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Subject:  Re: Friedman editorial on India Date:  6/10/2005  12:02 PM
Author:  trecer Number:  150 of 244

Why is it Indians who are poor are poor Indians
and Americans who are poor are lower-income Americans ?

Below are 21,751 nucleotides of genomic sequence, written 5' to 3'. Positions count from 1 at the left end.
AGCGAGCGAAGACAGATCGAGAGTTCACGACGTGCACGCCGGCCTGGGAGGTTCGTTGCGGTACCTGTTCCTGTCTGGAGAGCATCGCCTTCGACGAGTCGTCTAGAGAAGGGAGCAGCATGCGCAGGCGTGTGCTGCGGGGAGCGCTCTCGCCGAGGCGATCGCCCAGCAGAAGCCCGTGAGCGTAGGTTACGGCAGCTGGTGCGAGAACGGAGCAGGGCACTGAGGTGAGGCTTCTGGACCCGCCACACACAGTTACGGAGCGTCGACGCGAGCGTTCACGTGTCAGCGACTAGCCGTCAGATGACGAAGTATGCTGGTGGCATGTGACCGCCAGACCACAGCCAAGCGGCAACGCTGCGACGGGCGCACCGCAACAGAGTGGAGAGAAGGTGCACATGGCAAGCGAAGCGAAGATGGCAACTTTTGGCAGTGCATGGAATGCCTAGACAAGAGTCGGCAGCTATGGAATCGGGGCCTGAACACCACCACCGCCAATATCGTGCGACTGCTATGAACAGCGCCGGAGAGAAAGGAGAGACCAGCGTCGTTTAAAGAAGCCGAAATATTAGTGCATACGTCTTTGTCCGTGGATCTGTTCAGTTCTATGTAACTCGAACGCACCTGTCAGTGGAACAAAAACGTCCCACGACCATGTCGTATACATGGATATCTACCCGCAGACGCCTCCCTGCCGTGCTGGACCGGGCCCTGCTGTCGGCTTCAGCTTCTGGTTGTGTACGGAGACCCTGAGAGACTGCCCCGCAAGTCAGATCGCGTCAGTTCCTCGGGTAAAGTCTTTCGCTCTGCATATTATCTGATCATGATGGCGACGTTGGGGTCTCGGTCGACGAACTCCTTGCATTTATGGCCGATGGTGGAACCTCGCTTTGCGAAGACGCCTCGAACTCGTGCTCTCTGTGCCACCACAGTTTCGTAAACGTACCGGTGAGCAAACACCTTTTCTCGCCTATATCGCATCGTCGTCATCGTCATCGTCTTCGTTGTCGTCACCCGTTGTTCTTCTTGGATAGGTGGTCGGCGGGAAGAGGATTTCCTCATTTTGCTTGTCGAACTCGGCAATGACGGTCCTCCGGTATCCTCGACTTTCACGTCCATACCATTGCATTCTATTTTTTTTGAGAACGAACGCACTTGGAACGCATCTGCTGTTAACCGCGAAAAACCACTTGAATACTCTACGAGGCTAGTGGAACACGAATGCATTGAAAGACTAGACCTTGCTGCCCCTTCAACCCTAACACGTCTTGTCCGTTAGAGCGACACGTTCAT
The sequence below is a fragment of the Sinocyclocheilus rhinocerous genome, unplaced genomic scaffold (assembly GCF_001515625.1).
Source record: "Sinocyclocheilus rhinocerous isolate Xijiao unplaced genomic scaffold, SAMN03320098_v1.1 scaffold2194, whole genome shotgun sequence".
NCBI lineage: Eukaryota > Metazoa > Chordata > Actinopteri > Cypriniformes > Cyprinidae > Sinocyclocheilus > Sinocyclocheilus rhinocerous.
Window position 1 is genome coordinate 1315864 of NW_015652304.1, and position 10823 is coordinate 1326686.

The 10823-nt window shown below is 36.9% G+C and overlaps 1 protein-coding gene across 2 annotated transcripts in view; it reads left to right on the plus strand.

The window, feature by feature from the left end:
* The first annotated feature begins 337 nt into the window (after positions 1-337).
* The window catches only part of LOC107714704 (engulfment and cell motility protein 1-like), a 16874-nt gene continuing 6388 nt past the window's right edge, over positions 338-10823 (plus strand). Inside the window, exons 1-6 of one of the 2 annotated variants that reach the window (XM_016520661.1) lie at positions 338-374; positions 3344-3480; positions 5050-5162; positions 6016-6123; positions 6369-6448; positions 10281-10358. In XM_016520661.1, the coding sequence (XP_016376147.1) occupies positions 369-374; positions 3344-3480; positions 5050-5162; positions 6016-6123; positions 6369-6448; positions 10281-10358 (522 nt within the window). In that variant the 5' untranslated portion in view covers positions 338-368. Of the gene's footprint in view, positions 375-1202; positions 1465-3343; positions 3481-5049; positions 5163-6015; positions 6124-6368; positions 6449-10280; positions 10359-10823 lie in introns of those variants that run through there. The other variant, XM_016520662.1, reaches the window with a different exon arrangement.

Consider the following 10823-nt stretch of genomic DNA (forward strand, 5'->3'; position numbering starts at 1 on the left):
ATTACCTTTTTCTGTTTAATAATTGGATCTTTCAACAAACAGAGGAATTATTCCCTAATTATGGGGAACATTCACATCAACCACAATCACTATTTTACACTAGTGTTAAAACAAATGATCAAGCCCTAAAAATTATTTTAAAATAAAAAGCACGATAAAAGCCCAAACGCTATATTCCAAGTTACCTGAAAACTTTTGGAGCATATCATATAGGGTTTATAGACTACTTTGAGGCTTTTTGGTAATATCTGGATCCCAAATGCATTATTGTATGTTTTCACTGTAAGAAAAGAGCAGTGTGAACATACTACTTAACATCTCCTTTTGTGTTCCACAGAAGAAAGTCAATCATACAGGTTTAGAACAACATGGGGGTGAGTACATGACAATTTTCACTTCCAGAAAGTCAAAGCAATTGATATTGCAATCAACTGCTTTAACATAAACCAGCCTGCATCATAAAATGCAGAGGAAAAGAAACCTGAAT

You're right, there's a disparity between the terms which is probably not being well thought through by the people who use them this way. But when you think about it, the "lower income Americans" are still much better off than the "poor" Indians, no? Doesn't that partly justify the different terms being used? The term "lower income Indians" would imply those who are "comparatively not well off, but at least able to buy the basic necessities"; "lower income," in other words, while contrasting badly with the middle income in the same country, would imply at least a basic income level. But in India's case, we're talking about some really downright "poor" people, perhaps not as bad off as indigenous people in some highlands of the Andes or the lower strata of many African nations, but nonethless, "poor," and not "lower income." Of course, as I'm writing this, it occurs to me that poverty is always a relative term. I grew up in a destitute indigenous village in Mexico, and I know that it's difficult to define a point of knowledge from which one could assess all income levels in the world from the same vantage point. What would be considered "poor" in one country isn't necessarily quite experienced the same way in another (even though abject poverty involving malnutrition, disease and high mortality rates is never "relative"). I think there's also a strange resistance in the U.S. to calling any Americans "poor," even though perhaps the term would often be more accurate. We live under the propaganda that everyone in this country is enjoying the fruits of prosperity in at least some basic way, which is kind of an illusion, and increasingly more so.

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